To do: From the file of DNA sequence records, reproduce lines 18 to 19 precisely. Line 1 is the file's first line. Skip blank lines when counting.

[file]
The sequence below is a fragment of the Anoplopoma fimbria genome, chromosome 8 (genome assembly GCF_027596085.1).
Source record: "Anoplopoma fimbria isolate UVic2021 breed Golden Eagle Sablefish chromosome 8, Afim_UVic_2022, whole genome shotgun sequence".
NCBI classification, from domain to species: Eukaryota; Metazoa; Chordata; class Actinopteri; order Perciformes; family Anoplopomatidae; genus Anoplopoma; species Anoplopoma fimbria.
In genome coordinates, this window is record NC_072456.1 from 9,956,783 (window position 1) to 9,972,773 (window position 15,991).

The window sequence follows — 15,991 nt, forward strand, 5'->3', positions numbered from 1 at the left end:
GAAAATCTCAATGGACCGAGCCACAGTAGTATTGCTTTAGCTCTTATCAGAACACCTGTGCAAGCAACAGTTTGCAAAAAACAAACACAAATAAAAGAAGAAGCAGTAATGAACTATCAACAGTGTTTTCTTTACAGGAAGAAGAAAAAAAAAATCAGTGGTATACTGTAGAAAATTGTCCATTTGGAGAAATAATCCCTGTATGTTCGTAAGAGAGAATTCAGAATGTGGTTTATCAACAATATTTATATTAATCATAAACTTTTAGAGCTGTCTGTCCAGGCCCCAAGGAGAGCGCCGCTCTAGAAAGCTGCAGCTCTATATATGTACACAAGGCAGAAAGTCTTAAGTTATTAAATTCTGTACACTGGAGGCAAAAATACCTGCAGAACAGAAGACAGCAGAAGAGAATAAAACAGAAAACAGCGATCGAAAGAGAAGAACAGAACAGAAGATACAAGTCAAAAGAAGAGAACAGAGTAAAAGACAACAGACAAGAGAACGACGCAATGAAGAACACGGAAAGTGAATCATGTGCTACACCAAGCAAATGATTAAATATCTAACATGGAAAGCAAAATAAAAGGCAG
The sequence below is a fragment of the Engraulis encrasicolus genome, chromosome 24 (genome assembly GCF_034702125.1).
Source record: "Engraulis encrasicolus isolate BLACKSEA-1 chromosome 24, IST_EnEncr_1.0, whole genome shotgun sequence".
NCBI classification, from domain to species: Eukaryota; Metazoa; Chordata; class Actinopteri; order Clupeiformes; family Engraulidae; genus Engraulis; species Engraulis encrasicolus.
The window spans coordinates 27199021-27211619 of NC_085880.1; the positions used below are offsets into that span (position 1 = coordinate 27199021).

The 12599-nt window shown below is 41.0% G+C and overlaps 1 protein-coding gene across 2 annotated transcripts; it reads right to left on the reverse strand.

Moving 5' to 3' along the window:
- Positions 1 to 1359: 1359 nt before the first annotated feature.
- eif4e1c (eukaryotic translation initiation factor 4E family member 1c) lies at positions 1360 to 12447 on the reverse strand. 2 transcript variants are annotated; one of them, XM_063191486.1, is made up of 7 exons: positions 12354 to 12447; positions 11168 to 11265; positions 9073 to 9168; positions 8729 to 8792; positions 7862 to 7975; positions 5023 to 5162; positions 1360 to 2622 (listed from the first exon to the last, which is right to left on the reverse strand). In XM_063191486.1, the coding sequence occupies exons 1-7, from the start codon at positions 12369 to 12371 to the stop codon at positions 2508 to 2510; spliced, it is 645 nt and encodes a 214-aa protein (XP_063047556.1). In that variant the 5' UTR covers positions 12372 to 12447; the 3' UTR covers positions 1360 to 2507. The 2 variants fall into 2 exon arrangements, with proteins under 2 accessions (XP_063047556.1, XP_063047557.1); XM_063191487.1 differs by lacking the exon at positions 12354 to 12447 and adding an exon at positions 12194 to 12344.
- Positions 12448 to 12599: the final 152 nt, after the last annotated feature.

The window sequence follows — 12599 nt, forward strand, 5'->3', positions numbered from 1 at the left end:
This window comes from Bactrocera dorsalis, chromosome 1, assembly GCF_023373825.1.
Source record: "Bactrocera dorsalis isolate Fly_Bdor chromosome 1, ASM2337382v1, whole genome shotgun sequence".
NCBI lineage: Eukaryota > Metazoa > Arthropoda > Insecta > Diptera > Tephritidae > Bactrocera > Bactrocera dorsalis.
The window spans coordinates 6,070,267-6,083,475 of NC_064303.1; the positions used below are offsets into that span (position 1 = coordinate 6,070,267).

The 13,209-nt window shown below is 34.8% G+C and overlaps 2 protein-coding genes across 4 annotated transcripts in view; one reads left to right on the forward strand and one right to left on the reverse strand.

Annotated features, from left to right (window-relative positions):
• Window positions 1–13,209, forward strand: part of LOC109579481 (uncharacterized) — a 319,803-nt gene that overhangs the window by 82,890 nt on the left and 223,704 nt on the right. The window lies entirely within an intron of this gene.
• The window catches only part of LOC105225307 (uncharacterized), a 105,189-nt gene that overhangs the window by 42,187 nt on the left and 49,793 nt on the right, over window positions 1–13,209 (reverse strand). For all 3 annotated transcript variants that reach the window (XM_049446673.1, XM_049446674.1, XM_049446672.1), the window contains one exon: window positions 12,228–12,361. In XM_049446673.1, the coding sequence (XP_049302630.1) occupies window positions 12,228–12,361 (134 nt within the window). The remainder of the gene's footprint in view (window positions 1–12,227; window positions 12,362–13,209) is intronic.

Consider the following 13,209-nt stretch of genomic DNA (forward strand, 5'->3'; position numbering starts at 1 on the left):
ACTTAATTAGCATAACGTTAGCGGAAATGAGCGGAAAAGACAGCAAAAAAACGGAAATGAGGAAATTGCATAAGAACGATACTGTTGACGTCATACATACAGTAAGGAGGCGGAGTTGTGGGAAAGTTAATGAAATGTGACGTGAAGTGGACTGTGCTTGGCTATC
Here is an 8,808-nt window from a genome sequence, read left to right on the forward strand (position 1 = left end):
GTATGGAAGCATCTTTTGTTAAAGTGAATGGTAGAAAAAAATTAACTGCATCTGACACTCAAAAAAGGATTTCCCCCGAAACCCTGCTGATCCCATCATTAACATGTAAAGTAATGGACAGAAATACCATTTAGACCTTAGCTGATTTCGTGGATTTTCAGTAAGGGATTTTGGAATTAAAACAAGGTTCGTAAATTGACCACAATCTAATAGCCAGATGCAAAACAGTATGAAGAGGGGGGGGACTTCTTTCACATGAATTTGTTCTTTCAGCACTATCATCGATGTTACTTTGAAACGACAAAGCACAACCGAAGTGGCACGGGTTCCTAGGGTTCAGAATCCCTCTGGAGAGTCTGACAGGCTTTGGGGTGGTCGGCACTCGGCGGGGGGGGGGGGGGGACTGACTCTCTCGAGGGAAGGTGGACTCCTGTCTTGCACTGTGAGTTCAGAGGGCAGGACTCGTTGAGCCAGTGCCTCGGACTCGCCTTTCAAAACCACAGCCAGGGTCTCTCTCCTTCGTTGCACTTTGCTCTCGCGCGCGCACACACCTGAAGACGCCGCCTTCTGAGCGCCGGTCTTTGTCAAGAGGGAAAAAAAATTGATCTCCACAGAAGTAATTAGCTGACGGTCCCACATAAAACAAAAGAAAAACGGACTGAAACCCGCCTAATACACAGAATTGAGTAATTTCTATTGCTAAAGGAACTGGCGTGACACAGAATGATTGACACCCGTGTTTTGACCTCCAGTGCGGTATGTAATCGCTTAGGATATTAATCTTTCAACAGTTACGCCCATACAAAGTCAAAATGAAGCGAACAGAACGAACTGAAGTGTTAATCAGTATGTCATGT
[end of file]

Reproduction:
Source record: "Bactrocera dorsalis isolate Fly_Bdor chromosome 1, ASM2337382v1, whole genome shotgun sequence".
NCBI lineage: Eukaryota > Metazoa > Arthropoda > Insecta > Diptera > Tephritidae > Bactrocera > Bactrocera dorsalis.